Falconer: my 'regret' over Labour's effort to curb legal aid budget

Falconer: my 'regret' over Labour's effort to curb legal aid budget

This article was authored by Monidipa Fouzder and originally published in The Law Society Gazette on 31st May 2019.

Lord Falconer, lord chancellor between 2003 and 2007, says he regrets that his government's efforts to curb the legal aid budget resulted in the public feeling that legal aid lawyers had their 'noses in the trough'.

Falconer told a 'Right to Justice' event, organised by the Labour Campaign for Human Rights group, last night that, at the time, some criminal QCs were being paid 'absolutely gigantic amounts of money in a year - £500,000, £800,000, £900,000. This was by any standard too much for these people to be paid'.

However, Falconer said drawing attention to the top 10 legal aid earners 'made everyone feel "God, those legal aid lawyers have got their noses in the trough and they're all being overpaid".

'The consequence of the change, which was designed to bring legal aid expenditure into some control, was to make the public feel lawyers were in some way a bad lot.'

Falconer told the audience that legal aid lawyers 'are not the villains... they should not be vilified in the way they have been vilified by the political establishment for too long. This sort of thing which fed into this idea of lawyers being overpaid... the zenith of this was LASPO. That you could literally decimate legal aid... People were thinking "Great, lawyers will have their money taken away", when in fact what was happening was the people who the lawyers were acting for who were suffering.'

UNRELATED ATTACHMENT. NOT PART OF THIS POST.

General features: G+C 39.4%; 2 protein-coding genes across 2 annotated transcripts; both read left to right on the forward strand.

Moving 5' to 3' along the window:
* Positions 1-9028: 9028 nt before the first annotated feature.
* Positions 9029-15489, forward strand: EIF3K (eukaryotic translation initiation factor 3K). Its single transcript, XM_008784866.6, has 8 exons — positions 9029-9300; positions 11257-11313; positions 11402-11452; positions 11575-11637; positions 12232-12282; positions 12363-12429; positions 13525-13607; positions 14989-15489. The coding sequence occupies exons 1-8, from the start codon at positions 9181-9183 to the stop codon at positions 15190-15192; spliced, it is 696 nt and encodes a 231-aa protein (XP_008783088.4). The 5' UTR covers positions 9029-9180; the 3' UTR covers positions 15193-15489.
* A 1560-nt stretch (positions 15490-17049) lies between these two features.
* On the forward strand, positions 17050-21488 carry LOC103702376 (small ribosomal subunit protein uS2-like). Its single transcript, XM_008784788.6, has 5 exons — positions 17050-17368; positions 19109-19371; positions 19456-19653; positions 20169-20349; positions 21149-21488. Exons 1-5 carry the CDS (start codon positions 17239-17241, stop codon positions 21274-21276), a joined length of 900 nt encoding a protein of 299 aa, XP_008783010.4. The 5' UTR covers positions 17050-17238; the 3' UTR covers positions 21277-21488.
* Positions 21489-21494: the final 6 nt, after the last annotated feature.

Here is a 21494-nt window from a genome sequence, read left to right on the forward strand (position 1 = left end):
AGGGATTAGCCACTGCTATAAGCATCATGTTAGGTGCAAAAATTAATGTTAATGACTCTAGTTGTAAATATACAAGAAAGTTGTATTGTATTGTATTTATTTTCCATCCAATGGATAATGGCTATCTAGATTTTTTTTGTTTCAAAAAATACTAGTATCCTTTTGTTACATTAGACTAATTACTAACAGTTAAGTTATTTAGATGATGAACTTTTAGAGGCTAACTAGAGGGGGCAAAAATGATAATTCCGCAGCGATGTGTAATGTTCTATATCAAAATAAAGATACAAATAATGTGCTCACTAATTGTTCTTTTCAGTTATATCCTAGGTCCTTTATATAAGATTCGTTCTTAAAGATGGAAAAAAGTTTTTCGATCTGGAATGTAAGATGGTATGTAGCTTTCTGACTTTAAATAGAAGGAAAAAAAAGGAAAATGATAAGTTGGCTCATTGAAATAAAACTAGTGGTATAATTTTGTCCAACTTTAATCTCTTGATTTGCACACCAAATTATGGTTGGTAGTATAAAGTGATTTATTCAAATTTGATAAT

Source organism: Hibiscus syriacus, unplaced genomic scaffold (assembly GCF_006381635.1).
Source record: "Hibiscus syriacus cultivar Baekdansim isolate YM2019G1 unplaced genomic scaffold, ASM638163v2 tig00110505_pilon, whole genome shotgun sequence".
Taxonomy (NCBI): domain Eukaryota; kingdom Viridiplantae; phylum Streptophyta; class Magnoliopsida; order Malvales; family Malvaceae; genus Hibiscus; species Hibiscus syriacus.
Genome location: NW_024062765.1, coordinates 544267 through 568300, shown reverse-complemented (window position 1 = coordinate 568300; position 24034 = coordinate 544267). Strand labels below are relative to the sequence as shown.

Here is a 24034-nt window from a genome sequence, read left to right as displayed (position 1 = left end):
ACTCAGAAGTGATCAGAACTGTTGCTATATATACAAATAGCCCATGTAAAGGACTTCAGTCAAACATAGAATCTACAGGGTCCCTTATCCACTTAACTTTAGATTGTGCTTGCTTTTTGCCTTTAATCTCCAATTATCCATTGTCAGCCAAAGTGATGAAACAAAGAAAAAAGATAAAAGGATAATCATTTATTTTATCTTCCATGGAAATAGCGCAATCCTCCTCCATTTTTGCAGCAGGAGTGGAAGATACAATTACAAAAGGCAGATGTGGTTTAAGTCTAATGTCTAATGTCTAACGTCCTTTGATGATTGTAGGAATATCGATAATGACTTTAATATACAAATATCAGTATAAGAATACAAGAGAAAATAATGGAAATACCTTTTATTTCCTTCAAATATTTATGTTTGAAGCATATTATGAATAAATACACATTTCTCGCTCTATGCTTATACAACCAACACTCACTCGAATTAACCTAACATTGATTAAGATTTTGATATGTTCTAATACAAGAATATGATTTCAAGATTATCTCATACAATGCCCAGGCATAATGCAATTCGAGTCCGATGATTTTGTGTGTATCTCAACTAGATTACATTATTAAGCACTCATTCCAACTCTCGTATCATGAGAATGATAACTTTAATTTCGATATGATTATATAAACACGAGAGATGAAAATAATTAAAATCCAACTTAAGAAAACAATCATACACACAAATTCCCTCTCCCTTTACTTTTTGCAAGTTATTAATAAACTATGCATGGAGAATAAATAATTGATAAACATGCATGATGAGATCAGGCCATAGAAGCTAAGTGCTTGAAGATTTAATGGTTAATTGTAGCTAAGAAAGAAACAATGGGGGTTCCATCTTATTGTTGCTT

When Falconer joined Tony Blair's Labour government in 1997, 'the atmosphere about our country was that the rule of law was completely safe', he recalled. 'I was surprised when, in government, practically everyone absolutely hated lawyers... Legal aid and lawyers became completely associated with each other.'

Falconer was speaking at the London School of Economics where, a decade earlier, Jack Straw, as lord chancellor and justice secretary, said a 'better balance' in legal aid was required otherwise 'we are in danger of becoming "overlawyered and under represented".'